The new kid on the corner of Church and Dodge, First Slice Pie Café, believes in just desserts.
Chef Mary Ellen Diaz’s inclination to right inequities led her to found First Slice, a non-profit dedicated to serving quality meals to those in need – to “giv[ing] the first slice of pie to those used to living on crusts.” The Evanston café is not only an appealing destination for a meal or a coffee but another manifestation of the organization’s mission.
Ms. Diaz can trace her sense of mealtime injustice to her stint as a volunteer cook in soup kitchens while on leave from restaurant work after the arrival of her second child.
Her cooking drew smiles from a crowd who would never dine at Printers Row or North Pond Café or Rich Melman’s Lettuce Entertain You group, where Ms. Diaz had honed her skills.
It struck her that what the poor and homeless deserved was to eat as well as the patrons of the upscale restaurants where she had worked.
Realizing she could use her expertise to make “amazing” meals for those in need, she writes on the website, she committed to finding a way to fund her dream. Once she noticed how she, a stay-at-home mom, struggled to get dinner on the table, she settled on a subscription plan that would offer three frozen meals a week, plus sides and desserts, for families or singles.
Subscription receipts still help underwrite home-cooked dinners for people in need – not meals made from leftovers but the same restaurant-quality food First Slice prepares for its subscribers.
The joy of cooking rather than traditional fundraising drives First Slice chefs, who prefer “rolling up our sleeves and cooking for every dollar,” Ms. Diaz says on the website. A delicious meal, she continues, is a magnet for subscribers and café customers and an attraction for those who are more likely to avail themselves of an organization’s services when good food is involved.
Ten years after First Slice was founded, Ms. Diaz’s mission is alive in the three social service centers (Streetwise and The Night Ministry among them) where community volunteers and First Slice staff serve sumptuous dinners to more than 600 people. The same spirit animates the kitchens that prepare food for subscribers and in the group’s three cafes in Chicago and the fourth and newest in the Gibbs-Morrison Cultural Center kitty-corner from Evanston Township High School. The City of Evanston, having bought and refurbished the former Boocoo, reached out to First Slice, confident that “Evanston will appreciate the work we do,” says Café manager and Evanston native Nick Batlle.
The building they named after two African American entrepreneurs who once lived in the neighborhood has a bright new countenance. On the east side of the building is a rentable space for meetings or parties. The sunny café, furnished with wooden tables, bright red chairs and comfortable lounge area, is the cheerful occupant of the west side. A patio, slightly set off from Dodge Avenue by a wall of tasseled grass, invites passers by to sit awhile in the shade of an umbrella and sip a coffee or iced tea in the waning days of summer.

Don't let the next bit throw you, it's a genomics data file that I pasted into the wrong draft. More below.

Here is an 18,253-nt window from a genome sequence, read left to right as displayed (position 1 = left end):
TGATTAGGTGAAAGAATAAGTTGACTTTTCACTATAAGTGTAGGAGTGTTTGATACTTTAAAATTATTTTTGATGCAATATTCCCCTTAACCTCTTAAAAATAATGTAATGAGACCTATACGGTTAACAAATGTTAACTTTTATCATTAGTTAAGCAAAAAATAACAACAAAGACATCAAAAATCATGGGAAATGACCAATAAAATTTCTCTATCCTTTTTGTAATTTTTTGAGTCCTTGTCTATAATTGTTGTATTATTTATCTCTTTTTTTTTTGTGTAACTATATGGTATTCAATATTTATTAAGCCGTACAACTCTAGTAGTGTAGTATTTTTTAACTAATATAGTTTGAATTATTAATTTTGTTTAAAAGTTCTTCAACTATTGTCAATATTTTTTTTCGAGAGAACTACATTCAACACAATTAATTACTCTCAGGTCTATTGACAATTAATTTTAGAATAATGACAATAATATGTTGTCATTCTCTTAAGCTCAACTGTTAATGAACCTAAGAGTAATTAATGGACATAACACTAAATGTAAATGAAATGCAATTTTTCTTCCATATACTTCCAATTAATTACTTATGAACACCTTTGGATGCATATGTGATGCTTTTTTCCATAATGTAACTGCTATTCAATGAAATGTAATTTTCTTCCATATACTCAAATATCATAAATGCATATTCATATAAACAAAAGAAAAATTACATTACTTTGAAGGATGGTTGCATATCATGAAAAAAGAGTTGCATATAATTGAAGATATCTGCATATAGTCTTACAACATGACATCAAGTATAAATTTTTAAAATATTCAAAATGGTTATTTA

With Ms. Diaz living in Switzerland, a team comprised of Executive Director Ann-Louise Haak, Chef Carlos Contreras, and Mr. Batlle is in charge of Café operations in Evanston. Still running on an abbreviated schedule, they have a few positions left to fill and intend to hire Evanstonians to join the three cooks and five baristas already on staff. The staff is seeking input on menu items and hours in its quest to integrate with the neighborhood.
The Evanston venue is the smallest café in the First Slice constellation and the only one outside Chicago. Subscription meals – and pies – are made in the larger kitchens of the Chicago cafés. But like its Andersonville, Ravenswood Manor siblings, the Gibbs-Morrison place features homemade deli salads and sandwiches as well as 10 kinds of cookies and small pastries prepared onsite.
Pie, the signature item and iconic dish, is available in at least 10 flavors all the time, with some 14 more varieties baked to order with 48-hour notice. Pie became a symbol of community for First Slice, as it was in the restaurants Ms. Diaz had known, where the first slice, the most important, was always served to the staff.
But here, in all their glory, the pies of First Slice are not symbolic but mouth-meltingly real, from Michigan sour cherry to French silk to coffee toffee to balsamic raspberry, $3.50 a slice or $22-25 a whole pie.
Whether or not they follow the logic of Yogi Berra, who said, “Cut my pie into four pieces. I don’t think I could eat eight,” customers may find that with all these choices, their first slice is not their last.